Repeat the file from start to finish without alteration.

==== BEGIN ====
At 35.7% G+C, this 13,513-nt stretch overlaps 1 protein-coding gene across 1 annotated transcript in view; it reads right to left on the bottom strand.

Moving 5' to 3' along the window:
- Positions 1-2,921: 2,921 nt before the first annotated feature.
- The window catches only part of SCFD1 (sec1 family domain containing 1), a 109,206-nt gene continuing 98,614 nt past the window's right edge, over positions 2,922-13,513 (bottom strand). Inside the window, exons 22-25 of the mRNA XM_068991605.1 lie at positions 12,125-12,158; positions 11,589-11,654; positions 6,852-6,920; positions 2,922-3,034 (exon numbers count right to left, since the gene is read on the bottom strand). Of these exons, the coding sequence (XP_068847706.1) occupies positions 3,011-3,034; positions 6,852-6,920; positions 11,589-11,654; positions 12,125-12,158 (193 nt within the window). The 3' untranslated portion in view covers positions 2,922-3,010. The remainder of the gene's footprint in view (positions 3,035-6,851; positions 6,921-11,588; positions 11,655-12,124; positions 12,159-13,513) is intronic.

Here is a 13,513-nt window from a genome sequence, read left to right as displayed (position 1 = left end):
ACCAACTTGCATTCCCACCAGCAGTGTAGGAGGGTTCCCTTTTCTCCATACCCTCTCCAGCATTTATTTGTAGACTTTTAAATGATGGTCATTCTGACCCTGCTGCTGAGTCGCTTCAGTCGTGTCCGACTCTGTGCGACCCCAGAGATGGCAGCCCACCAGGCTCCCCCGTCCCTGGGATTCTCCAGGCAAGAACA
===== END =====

At 35.7% G+C, this 13,513-nt stretch overlaps 1 protein-coding gene across 1 annotated transcript in view; it reads right to left on the bottom strand.

Moving 5' to 3' along the window:
- Positions 1-2,921: 2,921 nt before the first annotated feature.
- The window catches only part of SCFD1 (sec1 family domain containing 1), a 109,206-nt gene continuing 98,614 nt past the window's right edge, over positions 2,922-13,513 (bottom strand). Inside the window, exons 22-25 of the mRNA XM_068991605.1 lie at positions 12,125-12,158; positions 11,589-11,654; positions 6,852-6,920; positions 2,922-3,034 (exon numbers count right to left, since the gene is read on the bottom strand). Of these exons, the coding sequence (XP_068847706.1) occupies positions 3,011-3,034; positions 6,852-6,920; positions 11,589-11,654; positions 12,125-12,158 (193 nt within the window). The 3' untranslated portion in view covers positions 2,922-3,010. The remainder of the gene's footprint in view (positions 3,035-6,851; positions 6,921-11,588; positions 11,655-12,124; positions 12,159-13,513) is intronic.

Here is a 13,513-nt window from a genome sequence, read left to right as displayed (position 1 = left end):
ACCAACTTGCATTCCCACCAGCAGTGTAGGAGGGTTCCCTTTTCTCCATACCCTCTCCAGCATTTATTTGTAGACTTTTAAATGATGGTCATTCTGACCCTGCTGCTGAGTCGCTTCAGTCGTGTCCGACTCTGTGCGACCCCAGAGATGGCAGCCCACCAGGCTCCCCCGTCCCTGGGATTCTCCAGGCAAGAACA